Explore the importance of religion in the Middle Ages and the Renaissance and its relevance to modern times.
- Why was religion important during the Middle Ages and Renaissance?
- How is religious influence from those times relevant today?
- Explain the influence of religion on cultural expression (e.g. the arts, architecture, government, education, family structure).
- Compare relations between the Muslim, Christian, and Jewish faiths during the Middle Ages, Renaissance, and the modern world (e.g.
Crusades, periods of peaceful coexistence, periods of conflict).
Examine how systems of governance began steps toward self-rule during the Middle Ages and the Renaissance.
- How did governmental systems transition toward self-rule during the Middle Ages and Renaissance?
- Examine relationships between significant events and ideas and their influence on systems of government (e.g. the rise of the merchant class, the Magna Carta, the impact of the Black Death, Germanic tribes, feudalism, manors, city-states).
- Compare individual rights of people in the United States today with the rights of selected groups in the Middle Ages and the Renaissance (e.g. serfs, nobility, merchant class).
Explain the importance of the Renaissance as a rebirth of cultural and intellectual pursuits.
- Why is the Renaissance described as a rebirth of cultural and intellectual pursuits?
- Investigate how technological and scientific developments of the time promoted literacy and the exchange of ideas that continue to this day (e.g. moveable type, telescope, microscope).
- Identify leading Renaissance artists and thinkers and their contributions to visual arts, writing, music, and architecture (e.g. Machiavelli, Michelangelo, Leonardo da Vinci, Palestrina, Shakespeare, Tallis).
Students will understand how revolutions have had an impact on the modern world.
Understand processes of revolution.
- How do different types of revolutions begin, and how do they progress toward resolution?
- Examine social, religious, and economic issues that may lead to revolution.
- Identify and compare how revolutions develop in multiple areas of human life (e.g. scientific, agricultural, industrial, political, medical).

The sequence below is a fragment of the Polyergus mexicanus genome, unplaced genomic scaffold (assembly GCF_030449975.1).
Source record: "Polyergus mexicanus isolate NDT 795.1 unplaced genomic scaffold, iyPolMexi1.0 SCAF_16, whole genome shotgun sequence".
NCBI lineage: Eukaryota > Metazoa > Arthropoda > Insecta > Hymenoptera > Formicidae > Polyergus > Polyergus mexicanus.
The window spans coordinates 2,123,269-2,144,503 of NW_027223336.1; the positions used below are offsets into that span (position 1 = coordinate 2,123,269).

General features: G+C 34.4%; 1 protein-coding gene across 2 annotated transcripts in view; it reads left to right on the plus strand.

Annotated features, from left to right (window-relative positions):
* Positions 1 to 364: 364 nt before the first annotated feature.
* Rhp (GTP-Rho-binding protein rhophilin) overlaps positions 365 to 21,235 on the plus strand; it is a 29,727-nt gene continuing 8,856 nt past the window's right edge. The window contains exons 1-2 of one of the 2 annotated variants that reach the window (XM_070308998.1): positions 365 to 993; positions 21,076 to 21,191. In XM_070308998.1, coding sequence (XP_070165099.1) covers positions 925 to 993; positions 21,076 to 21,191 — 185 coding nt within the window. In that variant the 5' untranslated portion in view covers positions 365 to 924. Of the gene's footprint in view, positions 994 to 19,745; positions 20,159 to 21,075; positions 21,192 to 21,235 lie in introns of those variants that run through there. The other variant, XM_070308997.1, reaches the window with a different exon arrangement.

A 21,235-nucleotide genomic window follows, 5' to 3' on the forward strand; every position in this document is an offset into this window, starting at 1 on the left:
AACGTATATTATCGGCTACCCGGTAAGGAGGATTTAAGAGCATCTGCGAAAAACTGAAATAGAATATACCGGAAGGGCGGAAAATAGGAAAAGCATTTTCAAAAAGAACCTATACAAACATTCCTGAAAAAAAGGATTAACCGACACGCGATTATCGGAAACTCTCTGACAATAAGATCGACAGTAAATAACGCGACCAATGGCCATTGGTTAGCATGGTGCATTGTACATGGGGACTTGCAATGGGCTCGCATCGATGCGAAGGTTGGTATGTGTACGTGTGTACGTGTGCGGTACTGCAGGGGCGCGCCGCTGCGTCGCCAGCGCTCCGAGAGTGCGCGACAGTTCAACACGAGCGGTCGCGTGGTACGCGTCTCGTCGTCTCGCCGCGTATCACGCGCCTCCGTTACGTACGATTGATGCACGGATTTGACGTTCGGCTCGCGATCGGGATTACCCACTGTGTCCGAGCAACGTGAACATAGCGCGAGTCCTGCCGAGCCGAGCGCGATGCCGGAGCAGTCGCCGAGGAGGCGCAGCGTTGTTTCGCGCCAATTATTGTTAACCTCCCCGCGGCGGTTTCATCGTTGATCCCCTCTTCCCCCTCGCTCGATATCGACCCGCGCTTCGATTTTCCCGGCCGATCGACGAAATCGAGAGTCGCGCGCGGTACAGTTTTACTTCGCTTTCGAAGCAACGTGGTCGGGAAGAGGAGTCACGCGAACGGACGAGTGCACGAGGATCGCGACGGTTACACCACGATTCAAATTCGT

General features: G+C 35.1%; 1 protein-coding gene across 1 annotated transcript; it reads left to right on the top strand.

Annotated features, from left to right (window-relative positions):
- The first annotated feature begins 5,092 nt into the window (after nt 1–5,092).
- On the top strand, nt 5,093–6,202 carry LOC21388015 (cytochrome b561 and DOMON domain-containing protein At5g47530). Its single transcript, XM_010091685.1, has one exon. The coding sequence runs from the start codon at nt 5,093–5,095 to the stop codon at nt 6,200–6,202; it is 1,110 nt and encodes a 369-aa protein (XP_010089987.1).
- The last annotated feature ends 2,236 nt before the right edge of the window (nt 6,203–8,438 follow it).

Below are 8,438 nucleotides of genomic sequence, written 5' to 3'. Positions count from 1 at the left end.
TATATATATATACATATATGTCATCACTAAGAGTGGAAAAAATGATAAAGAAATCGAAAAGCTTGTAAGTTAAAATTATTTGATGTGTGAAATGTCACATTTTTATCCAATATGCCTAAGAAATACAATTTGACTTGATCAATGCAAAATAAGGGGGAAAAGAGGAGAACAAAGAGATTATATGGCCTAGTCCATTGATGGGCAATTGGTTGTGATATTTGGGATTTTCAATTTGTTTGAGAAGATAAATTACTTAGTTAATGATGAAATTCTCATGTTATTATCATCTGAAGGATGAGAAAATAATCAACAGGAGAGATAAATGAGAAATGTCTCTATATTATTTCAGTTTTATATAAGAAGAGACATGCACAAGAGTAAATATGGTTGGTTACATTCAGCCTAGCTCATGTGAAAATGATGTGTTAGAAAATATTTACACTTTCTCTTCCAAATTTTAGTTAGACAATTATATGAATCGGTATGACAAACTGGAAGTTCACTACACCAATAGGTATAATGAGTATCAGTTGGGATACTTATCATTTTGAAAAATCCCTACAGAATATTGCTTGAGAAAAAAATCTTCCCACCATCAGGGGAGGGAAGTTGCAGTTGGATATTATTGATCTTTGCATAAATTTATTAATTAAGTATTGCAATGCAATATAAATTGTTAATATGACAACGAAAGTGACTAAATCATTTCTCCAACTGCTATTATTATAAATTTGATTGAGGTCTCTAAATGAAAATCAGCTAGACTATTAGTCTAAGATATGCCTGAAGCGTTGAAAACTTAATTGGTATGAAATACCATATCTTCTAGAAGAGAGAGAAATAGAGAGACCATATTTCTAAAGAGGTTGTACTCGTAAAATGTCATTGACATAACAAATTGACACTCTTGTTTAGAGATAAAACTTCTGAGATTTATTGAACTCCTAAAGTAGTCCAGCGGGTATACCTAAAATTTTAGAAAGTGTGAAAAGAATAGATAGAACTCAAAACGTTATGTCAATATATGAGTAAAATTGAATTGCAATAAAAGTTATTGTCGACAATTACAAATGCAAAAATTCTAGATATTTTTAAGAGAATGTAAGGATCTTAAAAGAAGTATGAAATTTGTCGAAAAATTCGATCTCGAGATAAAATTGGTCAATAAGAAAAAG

Analyze the impact of selected revolutions.
- What lasting impacts were made by selected revolutions?
- Identify representative people from selected revolutions (e.g. Napoleon, Martin Luther, James Watt, Isaac Newton, Madame Curie, Anton Van Leeuwenhoek).
- Examine the outcomes of selected revolutions (e.g. the Scientific and Industrial revolutions, the Reformation, the French Revolution).
Students will understand current global issues and their rights and responsibilities in the interconnected world.
Analyze how major world events of the 20th century affect the world today.
- How have major world events of the 20th century affected our world today?
- Identify key events, ideas, and leaders of the 20th century (e.g. World War I, World War II, the Cold War, the Korean and Vietnamese conflicts, dynamic Asian economies).
- Describe the impact of these events on the world today.
Explore current global issues facing the modern world and identify potential solutions.
- What current global issues are we facing in our modern world?
- What are some current issues facing the world today, and what are possible solutions?
- Who should be involved in resolving those issues and why?
- Investigate pressing issues facing the world today (e.g. environmental, pollution, political turmoil, hunger, poverty, genocide, famine, natural disasters, child labor).
- Identify potential solutions to pressing issues.
- Identify individuals and groups making positive changes in the world today and support these choices with evidence.
Determine human rights and responsibilities in the world.
- What rights and responsibilities do we have in our world today?
- What are essential human rights?
- What civic responsibilities do humans have to one another in the modern world?
- Identify rights considered essential for all humans (e.g. health care, education, safety, freedom from fear, freedom of expression).
- Propose steps individual students can take to protect these rights (e.g. support for sister schools, energy and resource conservation, letter writing, career choices, fundraising efforts).